Once in my late twenties, when my time for the mandatory “course” came around again, the Job Centre staff offered me an alternative option. Instead of repeating the usual uselessness, I could learn a construction trade at Llite. I chose bricklaying as that was the trade I most enjoyed learning towards the end of my schooldays. Unfortunately, the course was only for 13 weeks, which was not long enough to pass enough units to gain a full qualification. Around half way through, I was given the opportunity to spend my last few weeks working voluntarily for Cashin Construction. I was told the owner often recruited his professional staff in this way. I suggested that I should stay at Llite to complete as many units as I could, but I was told that I wouldn’t need them if Mark Cashin took me on.
I served my remaining weeks enthusiastically working mainly on 1 site, but sometimes on another. I even stayed behind to help the boss after his payed employees went home 1 day. He said he would employ me for “the next job”. The 13 week period expired before our build was finished so I was not permitted to stay any longer. As I didn’t want the CEO to forget about me, I went to the Job Centre and wangled a Work Trial, which allowed me to work an extra 2 weeks for free. The completion of the construction project was delayed so I still had to leave before the next one was initiated. He told me he would contact me when the time came.
I waited a little while, then I phoned him regularly for months, only ever resulting with unanswered ringing. When he eventually did answer, he said “What happened to you?” His tone suggested he’d expected me to contact him, which I had been attempting to do, but that was not what he had said. He told me they’d already started the next job, but he’d take me on for the next one. After that, I phoned him many times and only ever got a repeat of that answer. In the end, I gave up and asked him merely for a reference. He agreed to oblige, but I expect any potential employers would give up trying to contact him before long.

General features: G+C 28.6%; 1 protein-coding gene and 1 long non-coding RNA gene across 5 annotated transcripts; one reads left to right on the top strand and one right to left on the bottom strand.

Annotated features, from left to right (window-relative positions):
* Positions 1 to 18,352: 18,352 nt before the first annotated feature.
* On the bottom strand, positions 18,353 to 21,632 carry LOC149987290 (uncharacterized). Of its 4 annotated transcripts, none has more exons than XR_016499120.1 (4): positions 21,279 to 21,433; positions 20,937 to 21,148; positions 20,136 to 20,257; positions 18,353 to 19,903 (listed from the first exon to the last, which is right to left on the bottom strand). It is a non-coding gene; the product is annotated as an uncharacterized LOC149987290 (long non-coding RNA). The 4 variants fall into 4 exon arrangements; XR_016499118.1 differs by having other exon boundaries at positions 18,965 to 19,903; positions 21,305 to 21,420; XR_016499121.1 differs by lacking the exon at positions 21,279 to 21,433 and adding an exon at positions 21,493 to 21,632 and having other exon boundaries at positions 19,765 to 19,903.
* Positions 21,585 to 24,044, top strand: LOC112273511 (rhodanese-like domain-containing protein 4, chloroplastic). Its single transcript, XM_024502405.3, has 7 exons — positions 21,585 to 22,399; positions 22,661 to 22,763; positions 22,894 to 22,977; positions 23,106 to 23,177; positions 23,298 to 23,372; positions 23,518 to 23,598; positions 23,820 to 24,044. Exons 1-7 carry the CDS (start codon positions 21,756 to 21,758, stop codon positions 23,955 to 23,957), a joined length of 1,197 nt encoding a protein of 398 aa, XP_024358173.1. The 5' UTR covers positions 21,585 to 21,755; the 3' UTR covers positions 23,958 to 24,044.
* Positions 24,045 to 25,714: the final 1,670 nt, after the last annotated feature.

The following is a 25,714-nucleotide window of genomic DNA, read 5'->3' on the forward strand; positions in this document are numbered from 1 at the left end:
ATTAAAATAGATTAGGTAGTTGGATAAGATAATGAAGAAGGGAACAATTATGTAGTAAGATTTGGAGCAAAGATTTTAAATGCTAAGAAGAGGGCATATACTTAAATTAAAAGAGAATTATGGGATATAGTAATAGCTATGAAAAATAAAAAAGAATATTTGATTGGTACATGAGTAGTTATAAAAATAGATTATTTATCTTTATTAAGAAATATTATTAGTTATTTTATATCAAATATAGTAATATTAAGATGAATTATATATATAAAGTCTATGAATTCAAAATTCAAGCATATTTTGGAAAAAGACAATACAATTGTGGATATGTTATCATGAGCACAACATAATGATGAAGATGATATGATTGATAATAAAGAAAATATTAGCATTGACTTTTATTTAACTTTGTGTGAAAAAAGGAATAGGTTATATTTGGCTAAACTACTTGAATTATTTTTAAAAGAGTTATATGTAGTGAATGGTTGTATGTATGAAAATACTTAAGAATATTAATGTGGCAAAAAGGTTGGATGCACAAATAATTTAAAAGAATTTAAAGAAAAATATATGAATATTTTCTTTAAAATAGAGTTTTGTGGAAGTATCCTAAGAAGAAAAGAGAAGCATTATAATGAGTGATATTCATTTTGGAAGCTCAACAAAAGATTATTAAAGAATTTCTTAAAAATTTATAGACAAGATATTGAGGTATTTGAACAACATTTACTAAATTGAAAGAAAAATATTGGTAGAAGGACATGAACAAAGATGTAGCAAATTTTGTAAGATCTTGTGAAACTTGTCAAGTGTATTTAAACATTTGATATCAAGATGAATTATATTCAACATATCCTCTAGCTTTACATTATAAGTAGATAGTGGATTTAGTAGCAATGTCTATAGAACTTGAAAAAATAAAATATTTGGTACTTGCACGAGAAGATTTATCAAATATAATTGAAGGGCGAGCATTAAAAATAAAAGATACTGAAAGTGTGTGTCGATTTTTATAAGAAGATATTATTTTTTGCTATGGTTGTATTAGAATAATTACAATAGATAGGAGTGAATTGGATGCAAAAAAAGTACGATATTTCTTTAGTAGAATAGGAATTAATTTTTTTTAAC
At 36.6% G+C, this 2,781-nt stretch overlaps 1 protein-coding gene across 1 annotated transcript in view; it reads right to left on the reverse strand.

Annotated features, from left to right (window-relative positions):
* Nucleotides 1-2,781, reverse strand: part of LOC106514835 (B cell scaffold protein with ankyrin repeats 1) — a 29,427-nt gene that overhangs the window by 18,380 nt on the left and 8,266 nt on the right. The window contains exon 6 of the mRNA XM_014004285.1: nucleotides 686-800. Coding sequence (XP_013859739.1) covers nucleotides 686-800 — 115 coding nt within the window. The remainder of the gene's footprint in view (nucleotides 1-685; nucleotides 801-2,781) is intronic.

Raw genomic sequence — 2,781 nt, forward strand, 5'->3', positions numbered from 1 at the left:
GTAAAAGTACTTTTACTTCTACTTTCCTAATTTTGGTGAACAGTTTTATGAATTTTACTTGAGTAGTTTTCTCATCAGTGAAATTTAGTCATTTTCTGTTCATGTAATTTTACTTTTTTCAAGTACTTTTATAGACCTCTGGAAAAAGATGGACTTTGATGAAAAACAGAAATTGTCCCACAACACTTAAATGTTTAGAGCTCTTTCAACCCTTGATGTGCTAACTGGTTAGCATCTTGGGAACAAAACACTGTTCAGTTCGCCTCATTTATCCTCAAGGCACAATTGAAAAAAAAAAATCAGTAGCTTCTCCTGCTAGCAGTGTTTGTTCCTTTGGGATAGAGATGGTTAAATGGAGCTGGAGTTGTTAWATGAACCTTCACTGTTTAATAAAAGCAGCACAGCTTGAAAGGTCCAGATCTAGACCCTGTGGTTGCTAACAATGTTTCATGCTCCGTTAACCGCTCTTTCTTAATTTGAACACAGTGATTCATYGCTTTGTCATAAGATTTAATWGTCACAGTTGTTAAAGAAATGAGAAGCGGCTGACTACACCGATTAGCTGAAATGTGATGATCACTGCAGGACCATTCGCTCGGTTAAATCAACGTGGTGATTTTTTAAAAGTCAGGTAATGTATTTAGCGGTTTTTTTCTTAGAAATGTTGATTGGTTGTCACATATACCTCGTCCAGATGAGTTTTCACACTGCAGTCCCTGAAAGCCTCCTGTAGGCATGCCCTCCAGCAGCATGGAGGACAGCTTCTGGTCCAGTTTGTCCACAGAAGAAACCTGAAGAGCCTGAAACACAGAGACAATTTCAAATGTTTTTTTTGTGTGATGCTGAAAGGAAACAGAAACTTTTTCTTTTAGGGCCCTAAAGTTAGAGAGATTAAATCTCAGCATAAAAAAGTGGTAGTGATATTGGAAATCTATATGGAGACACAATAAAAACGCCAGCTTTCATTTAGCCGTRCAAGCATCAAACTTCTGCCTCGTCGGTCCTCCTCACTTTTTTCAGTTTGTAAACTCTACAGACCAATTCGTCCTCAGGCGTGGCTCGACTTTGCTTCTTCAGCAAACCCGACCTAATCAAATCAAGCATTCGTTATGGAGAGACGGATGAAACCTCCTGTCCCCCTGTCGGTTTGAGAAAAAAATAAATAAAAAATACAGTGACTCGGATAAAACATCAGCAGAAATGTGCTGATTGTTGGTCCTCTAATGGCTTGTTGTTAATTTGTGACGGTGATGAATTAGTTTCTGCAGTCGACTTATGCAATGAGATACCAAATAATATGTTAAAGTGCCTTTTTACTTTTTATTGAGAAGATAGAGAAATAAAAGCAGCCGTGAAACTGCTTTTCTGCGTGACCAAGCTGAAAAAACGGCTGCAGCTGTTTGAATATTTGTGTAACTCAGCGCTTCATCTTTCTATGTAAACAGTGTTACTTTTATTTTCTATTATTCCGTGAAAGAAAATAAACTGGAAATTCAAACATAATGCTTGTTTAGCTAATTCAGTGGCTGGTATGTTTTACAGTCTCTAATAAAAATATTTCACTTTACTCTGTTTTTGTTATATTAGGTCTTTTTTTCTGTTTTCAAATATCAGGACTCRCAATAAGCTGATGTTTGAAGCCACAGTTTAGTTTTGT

I also seized an opportunity to train for a fork lift licence with Hargreaves. I passed the test with 1 of the best scores the instructor had ever seen and qualified to drive counterbalance forklifts. As this happened, all the forklift jobs miraculously seemed to dry up. I searched high and low to no avail. After 3 years, the validity of my licence expired. Lo and behold! Forklift vacancies just as miraculously seemed to be abundant.
In my early thirties, my partner and I moved into her new flat, because I couldn’t get the Council to carry out repairs and fit central heating in mine. I got her pregnant, but sadly she had a miscarriage. This hit us both really hard and my depression struck again, though it took me months to realise it as I was so focused on my partner and her feelings. I stayed on JSA though and carried on looking for a job, but by now I had lost hope of getting one.